Planning to be a successful software company
Economies of Scale in Software Development is about planning to be successful.
Software development is rather cheap when compared to physical manufacturing but that doesn't mean it doesn't cost money to create a product or service.
The classic myth of the lone wolf hacker who creates a viral product runs counter to the reality of billions of dollars generated by the software industry.
Elements of a Software Team
Consider the many elements required to create a software product:
- Developers (hiring, location, communication, etc.)
- Developer tools (IDE, compiler, debugger, etc.)
- QA (you do run tests of some sort, don't you?!?!)
- Distribution/Release (shrink wrapped or delivered by Internet continuously, it still costs something)
- Support (assuming you've actually got users)
Making Software Better, Faster, Cheaper
What can you do to make your software cheaper, faster, and most importantly, better?
1. Use Open Source
(like facebook, twitter, google, netflix). Leverage the crowd and reduce your costs (e.g. not buying software licenses, not paying someone to audit your software licenses, etc.)
Spending money on licenses becomes cost prohibitive for large successful organizations.
More importantly, get the quality of years of development by lots of different perspectives. The homogeneous gets wiped out by a single cause, get diversified!
Concerns about competitive advantage based on your supply chain (e.g. the myth "using Open Source tools doesn't give you an edge") are unfounded as:
a. If your competitive advantage is a "secret supplier" then your business will go bust as soon as anyone else finds out your secret.
b. If you're paranoid enough to worry your competitors are messing with your tools then you shouldn't trust a closed source vendor - keep it in the open where everyone's watching.
Giving back to open source projects you depend on has a multiplier effect: a healthy community project is far cheaper than paying full time to support your critical requirements and has built in support and marketing.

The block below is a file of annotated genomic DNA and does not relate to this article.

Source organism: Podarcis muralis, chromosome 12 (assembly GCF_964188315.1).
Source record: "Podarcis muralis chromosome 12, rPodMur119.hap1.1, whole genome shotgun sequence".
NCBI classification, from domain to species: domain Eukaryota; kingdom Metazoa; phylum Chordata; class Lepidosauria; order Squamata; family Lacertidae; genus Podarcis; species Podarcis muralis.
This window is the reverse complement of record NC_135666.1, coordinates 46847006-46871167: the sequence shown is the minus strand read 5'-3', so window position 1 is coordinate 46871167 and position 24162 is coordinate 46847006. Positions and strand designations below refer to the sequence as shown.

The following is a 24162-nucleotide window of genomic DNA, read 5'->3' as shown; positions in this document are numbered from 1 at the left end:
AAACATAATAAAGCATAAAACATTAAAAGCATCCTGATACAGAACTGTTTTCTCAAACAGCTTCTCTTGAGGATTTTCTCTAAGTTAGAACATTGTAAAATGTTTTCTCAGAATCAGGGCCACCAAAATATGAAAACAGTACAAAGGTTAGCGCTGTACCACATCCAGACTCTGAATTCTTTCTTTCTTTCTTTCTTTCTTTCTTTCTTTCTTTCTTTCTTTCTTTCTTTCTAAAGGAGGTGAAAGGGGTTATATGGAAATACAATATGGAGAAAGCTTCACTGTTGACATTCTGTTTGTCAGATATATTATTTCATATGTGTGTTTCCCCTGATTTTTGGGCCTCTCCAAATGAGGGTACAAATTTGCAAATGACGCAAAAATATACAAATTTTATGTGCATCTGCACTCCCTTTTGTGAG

Consider the trend of large clusters of commodity hardware. Using the same internal development tools means it's easier to focus on the real problems and not get lost in translation.
This doesn't mean sticking to old versions or being afraid to innovate, but make success a formula and not an accident.
Larger efficiencies can be generated by getting a decent level of determinism in the workflow.
This means use the same IDE, the same dependency libraries, communication channels, etc. If you have rock stars that can't learn the common tool or won't teach others why their method is better then you run the risk of a dysfunctional "all-star" time bomb.
This also applies to fairness: office perks, salaries, etc. Make it an organization about transparent achievable results, not a labyrinth of back room exceptions.
3. Reduced specialization (and silos)
System Administrator's whose sole purpose is to watch machines is a dying breed.
An army of QA who manually walk through the same test plan over and over is also legacy.
Start with "DRY - Do Not Repeat Yourself".
Develop automation early and make the process simple and obvious.
(i.e. Amazon's internal conversion to APIs http://apievangelist.com/2012/01/12/the-secret-to-amazons-success-internal-apis).
This also means avoiding purchasing hardware (and the associated inventory/maintenance/overhead).
The more virtual servers you buy the larger volume discount you can negotiate. It's not entirely about cost:
- you're renting somebody else's implementation of best practice
- you need to make your product number one, distractions from that reduce velocity.
Your feature set will continually grow. (Even with careful pruning).
By looking at software as the solution to quality/delivery/maintenance/etc. you can reduce your running cost to a fraction of what it would be AND be able scale up quickly when you become wildly successful.
Note: people are still irreplaceable but by having a lot more Developers (and less unique specialists) you can distribute the load more evenly.
Getting more cross functional individuals means less silos and less communication gaps.
The network mesh effect destroys productivity if everyone's a separate bottleneck.
4. Make it real
Code that lives solves problems and is valuable.
Uncommitted, unused, and otherwise un-useful code costs money to debug and deconstruct; much worse it costs time.
Continuous integration gets your stable unit tested code some real world bruises. Continuous deployment gets your code crunching data and making users happy.
There will be bugs.
Far more important are to ensure the product fits the market and have the ability to quickly fix what's broken - sometimes amputation due to business needs is critical (i.e. how Flickr the photo sensation was born http://en.m.wikipedia.org/wiki/Flickr)
Your team must be able to execute.
You lead them by example (both the late nights and the high fives) and these real people will deliver exponential success.